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Starting seeds in outdoor flats

Posted by fellenf 7b (My Page) on
Sun, Mar 9, 14 at 11:57

I'm in far north Georgia and would like to try starting some seeds in flats for transplants outdoors -- trying to avoid the pricey buy-everything-from-the-nursery scenario, which as we all know can be a wallet buster for sure. I have four raised 4x4 beds and am planning to put other plants in some new open areas. I had success sowing lettuce and chard directly into the beds, but not so much luck sowing into plastic trays for tomatoes (didn't use the right soil). Any tips for using plastic or peat trays to begin seedlings OUTDOORS for squash, tomatoes, cucumbers, cabbage, or peppers? If using plastic flats, do I water by pouring water into a tray underneath? Soak peat pots instead of misting overhead? I don't have that extra sunny window or indoor plant lights, either ^_^ Thanks!

Follow-Up Postings:

RE: Starting seeds in outdoor flats

It can be risky since you will be so dependent on the weather. Possible, but more risky.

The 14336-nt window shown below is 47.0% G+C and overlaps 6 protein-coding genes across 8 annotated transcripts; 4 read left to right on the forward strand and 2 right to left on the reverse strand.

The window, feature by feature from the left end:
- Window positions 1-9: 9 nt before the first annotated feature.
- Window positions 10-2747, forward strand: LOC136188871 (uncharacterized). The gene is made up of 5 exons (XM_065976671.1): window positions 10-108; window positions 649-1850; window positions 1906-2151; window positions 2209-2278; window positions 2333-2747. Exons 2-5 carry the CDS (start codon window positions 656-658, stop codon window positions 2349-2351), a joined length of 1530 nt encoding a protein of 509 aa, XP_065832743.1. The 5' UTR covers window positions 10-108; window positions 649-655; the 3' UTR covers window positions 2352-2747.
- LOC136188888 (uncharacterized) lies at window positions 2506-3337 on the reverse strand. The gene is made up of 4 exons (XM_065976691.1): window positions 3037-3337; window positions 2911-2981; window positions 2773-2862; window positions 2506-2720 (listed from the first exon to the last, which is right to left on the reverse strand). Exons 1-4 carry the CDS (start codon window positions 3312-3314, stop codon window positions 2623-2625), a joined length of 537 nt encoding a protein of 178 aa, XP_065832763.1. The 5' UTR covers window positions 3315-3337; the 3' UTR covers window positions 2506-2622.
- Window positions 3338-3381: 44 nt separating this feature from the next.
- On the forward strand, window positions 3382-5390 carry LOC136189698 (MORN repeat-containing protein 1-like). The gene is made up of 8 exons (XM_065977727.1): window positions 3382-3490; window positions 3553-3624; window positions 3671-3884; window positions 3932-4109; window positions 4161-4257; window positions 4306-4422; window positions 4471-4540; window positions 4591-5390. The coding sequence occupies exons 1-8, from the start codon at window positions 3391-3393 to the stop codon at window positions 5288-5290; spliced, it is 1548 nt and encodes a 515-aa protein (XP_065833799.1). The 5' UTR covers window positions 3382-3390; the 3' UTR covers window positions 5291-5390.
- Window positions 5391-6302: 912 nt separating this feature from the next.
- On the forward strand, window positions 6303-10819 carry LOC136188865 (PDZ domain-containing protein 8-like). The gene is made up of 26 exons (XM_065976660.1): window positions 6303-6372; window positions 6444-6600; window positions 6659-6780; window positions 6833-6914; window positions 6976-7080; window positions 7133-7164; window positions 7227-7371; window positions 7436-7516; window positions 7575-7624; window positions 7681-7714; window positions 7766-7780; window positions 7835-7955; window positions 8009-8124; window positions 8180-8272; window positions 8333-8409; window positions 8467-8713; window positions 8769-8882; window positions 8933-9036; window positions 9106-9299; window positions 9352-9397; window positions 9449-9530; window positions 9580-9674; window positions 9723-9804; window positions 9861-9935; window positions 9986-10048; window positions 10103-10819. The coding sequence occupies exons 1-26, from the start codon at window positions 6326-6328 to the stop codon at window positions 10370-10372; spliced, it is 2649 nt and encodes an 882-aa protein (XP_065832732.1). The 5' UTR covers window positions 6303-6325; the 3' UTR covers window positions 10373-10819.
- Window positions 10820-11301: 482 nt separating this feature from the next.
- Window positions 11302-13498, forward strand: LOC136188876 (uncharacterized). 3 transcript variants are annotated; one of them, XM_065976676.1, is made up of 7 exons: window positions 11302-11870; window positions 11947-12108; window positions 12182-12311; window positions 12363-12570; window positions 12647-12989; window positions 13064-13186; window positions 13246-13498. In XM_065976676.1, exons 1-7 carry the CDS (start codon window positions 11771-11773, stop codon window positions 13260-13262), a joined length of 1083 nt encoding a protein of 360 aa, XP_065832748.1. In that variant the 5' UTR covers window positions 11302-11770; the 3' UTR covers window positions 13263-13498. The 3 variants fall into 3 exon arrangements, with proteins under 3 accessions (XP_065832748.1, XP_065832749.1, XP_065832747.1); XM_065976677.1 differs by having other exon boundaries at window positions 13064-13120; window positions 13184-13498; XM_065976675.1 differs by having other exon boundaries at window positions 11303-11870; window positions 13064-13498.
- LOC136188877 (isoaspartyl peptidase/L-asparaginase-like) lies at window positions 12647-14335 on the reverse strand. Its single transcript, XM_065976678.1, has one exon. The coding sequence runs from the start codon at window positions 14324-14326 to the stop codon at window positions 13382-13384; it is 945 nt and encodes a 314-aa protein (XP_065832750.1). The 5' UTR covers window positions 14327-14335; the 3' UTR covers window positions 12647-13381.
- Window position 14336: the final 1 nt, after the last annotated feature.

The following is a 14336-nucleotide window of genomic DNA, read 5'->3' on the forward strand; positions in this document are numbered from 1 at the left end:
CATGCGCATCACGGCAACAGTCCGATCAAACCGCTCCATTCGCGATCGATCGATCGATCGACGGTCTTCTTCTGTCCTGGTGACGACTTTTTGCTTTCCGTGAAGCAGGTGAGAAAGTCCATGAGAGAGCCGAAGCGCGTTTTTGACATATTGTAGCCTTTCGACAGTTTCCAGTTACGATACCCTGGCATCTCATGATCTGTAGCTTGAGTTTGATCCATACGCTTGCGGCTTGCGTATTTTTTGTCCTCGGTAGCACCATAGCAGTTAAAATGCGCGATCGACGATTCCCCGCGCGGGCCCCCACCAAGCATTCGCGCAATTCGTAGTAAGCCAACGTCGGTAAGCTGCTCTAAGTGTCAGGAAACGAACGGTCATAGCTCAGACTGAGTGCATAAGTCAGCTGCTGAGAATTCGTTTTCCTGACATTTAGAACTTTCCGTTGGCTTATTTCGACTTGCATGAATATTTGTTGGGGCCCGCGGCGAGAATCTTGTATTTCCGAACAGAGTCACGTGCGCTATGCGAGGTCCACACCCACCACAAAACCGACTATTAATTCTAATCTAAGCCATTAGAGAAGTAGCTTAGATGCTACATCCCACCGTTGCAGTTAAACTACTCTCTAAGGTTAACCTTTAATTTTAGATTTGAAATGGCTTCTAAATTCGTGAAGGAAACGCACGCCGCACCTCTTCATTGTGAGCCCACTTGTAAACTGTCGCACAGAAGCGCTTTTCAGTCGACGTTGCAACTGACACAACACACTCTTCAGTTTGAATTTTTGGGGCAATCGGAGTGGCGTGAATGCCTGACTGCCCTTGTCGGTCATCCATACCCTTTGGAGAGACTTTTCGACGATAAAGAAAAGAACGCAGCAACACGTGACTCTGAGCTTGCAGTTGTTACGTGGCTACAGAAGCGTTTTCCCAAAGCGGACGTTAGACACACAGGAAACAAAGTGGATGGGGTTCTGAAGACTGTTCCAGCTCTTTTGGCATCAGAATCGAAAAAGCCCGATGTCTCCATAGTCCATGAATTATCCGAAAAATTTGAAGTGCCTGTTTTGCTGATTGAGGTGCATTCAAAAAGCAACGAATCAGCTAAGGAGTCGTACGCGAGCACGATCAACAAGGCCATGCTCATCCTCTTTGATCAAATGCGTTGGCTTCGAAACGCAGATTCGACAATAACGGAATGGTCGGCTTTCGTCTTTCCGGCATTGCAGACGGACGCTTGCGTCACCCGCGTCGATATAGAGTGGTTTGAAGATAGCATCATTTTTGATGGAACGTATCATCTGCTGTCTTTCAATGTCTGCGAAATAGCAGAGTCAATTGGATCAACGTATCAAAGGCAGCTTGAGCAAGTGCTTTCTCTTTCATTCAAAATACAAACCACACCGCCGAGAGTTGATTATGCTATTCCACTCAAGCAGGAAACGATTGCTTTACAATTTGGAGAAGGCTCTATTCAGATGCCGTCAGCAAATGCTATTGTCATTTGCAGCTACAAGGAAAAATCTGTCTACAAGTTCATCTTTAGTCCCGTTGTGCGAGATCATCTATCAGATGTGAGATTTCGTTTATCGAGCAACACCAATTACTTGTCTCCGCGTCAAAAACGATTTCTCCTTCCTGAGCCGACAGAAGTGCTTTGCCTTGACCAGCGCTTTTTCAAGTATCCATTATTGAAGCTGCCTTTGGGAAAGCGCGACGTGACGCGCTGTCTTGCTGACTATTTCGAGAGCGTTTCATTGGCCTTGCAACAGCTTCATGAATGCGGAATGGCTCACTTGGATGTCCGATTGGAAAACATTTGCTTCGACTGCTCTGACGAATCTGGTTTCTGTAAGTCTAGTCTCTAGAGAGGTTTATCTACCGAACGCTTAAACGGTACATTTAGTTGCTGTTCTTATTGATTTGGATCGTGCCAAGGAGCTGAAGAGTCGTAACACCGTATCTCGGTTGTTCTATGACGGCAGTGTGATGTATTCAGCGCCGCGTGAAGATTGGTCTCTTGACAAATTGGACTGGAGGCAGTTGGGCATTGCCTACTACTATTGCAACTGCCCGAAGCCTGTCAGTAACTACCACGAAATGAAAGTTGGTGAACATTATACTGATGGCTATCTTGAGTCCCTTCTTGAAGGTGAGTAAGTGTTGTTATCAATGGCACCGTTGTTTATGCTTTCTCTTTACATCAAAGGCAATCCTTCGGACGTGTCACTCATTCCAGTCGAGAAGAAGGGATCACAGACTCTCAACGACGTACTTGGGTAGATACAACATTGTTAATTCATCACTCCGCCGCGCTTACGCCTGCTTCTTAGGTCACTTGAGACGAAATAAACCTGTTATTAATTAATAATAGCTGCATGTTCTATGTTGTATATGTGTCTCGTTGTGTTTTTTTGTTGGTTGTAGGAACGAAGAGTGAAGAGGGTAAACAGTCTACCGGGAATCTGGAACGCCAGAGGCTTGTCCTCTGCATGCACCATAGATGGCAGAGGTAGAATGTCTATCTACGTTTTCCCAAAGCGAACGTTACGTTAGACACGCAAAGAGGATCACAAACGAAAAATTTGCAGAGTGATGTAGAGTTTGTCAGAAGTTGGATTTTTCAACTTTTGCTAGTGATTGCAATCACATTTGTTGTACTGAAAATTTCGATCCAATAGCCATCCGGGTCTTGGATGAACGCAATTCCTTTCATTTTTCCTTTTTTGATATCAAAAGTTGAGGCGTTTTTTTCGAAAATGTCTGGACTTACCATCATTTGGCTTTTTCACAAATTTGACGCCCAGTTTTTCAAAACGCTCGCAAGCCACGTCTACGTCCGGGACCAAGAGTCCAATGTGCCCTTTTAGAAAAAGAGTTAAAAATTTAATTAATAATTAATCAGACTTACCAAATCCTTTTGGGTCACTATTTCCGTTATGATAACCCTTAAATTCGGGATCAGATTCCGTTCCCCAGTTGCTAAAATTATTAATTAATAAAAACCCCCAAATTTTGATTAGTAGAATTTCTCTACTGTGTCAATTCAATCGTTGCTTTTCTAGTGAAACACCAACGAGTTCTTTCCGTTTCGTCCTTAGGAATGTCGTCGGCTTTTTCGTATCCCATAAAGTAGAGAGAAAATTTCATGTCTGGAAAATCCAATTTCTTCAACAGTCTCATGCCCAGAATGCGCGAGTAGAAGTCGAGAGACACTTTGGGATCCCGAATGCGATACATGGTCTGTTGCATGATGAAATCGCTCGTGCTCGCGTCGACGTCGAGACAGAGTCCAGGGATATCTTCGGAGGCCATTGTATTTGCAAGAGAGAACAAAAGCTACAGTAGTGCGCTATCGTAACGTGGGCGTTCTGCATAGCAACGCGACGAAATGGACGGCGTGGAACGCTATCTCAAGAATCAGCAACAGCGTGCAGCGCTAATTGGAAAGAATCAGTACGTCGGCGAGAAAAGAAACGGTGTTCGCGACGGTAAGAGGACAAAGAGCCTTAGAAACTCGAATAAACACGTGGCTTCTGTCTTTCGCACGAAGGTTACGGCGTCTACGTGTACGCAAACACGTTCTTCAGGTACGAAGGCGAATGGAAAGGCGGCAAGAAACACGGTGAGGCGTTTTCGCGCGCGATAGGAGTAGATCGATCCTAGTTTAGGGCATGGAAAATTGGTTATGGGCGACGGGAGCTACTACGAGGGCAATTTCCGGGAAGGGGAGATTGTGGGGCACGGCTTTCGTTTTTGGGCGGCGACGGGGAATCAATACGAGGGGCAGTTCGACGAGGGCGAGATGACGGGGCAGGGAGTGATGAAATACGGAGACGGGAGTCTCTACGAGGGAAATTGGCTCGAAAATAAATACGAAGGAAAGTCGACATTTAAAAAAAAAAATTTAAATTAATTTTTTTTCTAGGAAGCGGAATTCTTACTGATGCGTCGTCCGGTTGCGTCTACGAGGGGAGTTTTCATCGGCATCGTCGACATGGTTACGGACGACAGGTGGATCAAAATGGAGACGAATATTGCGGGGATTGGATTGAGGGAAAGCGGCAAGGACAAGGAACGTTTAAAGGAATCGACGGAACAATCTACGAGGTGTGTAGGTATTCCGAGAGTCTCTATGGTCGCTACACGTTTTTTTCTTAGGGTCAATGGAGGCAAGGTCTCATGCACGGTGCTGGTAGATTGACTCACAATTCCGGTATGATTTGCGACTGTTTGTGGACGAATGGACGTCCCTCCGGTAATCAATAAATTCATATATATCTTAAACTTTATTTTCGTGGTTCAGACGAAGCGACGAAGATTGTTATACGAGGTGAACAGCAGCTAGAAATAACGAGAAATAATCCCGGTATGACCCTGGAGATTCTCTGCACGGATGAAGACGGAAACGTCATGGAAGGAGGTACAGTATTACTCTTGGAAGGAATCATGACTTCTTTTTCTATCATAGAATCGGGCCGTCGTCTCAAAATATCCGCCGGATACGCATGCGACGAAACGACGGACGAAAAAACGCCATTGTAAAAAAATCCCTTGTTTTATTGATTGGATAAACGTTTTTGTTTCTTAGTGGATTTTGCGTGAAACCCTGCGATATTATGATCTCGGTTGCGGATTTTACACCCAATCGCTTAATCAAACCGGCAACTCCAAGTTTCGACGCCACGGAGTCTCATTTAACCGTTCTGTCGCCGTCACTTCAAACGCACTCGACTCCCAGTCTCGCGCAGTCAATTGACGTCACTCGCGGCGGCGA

You can cut the problems by not doing it with squash or cucumbers as both do so much better when direct seeded at the proper planting times. Few grow them as transplants.

Tomatoes and peppers (especially) require very warm soil temps to germinate so will you be using heat mats? If not then your germination rate may be reduced and will definitely be slower. Peppers need 75-80 degree soil temps until they germinate. Tomatoes 65-70 degrees.

I never recommend peat pots or pellets for germinating seeds. Both are very problematic. Plastic with a good seed starting mix is 10x more successful.

You might want to explore over on the Wintersowing forum here for their tips on outside seed germination. Watering should always be done from the bottom. Be sure to check out all the FAQs on this forum - the blue button - as they cover all the basics.


RE: Starting seeds in outdoor flats

Thank-you (and I'll take that one peat pot tray back to Walmart!). I did mean for seeds that would be ready to go in the ground in springtime, I thought it might be a more cost effective way, since one packet of organic seeds costs less than $3 -- the price of probably one seedling that I would buy at the nursery or store. I have always planted that way, and it gets too expensive!

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